Post-Bankruptcy Survival: Beware Of Mandatory Arbitration Clauses

What Are Mandatory Arbitration Clauses?

More credit card companies and other lenders are adding mandatory arbitration clauses to their contracts and agreements with debtors. A mandatory arbitration clause basically says that both parties are prohibited from seeking judicial relief if a conflict arises and all disputes must be decided in arbitration. Sounds fair? Well it may sound fair if you’re a big time credit card company with money to throw behind the arbitration firms and arbitrators who serve them.  For those debtors exiting bankruptcy and trying to repair their post-bankruptcy credit record, it is important to understand what mandatory arbitration could mean for their finances.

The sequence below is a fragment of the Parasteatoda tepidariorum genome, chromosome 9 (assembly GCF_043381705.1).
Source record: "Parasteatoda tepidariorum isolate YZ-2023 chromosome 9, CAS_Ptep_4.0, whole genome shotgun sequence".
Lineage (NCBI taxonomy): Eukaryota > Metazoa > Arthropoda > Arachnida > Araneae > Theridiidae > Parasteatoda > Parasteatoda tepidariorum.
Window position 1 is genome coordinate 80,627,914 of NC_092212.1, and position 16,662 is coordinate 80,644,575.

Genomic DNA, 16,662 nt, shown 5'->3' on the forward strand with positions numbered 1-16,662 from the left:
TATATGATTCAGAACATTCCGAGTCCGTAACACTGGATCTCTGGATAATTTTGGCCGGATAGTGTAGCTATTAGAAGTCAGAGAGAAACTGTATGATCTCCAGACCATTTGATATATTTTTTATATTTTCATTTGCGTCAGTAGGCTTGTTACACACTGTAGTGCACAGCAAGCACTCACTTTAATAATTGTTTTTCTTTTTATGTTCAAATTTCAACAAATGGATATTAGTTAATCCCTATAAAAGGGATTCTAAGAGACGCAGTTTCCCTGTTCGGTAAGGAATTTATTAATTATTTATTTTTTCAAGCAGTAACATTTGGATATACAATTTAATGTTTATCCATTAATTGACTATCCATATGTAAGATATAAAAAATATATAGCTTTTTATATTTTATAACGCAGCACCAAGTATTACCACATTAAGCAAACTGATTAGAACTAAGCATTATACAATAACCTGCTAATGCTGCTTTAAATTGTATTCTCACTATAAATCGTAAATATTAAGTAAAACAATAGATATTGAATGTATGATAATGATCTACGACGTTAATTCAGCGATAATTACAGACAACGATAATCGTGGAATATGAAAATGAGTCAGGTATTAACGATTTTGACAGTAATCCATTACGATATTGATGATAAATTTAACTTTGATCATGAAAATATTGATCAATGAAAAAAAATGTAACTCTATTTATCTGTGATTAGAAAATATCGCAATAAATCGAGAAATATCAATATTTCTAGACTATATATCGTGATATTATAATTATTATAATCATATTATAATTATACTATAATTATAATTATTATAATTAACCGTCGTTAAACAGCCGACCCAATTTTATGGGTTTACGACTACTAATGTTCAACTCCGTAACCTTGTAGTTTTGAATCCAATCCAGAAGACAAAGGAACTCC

Let’s take a look at a few facts:

  1. While mandatory arbitration sounds like it can save you some money on attorney fees, arbitrators still need to get paid. Some arbitrators charge just as much as attorneys.  But don’t worry, most likely the creditor will be paying the bills; but you know what they say – the one who pays the cost is the boss.
  2. The vast majority of arbitration cases are decided in the favor of the business not the individual debtor. A study done in 2007 found that one arbitration firm decided 94 percent of their cases in favor of the business. That doesn’t sound good for the debtor who is challenging a creditor after bankruptcy.
  3. Much of the arbitration decisions are binding. If the post-bankruptcy debtor is in disagreement with the decision of the arbitrator, they are bound by the agreement and don’t have the right to appeal. This is a huge problem and some say is really a denial of due process.

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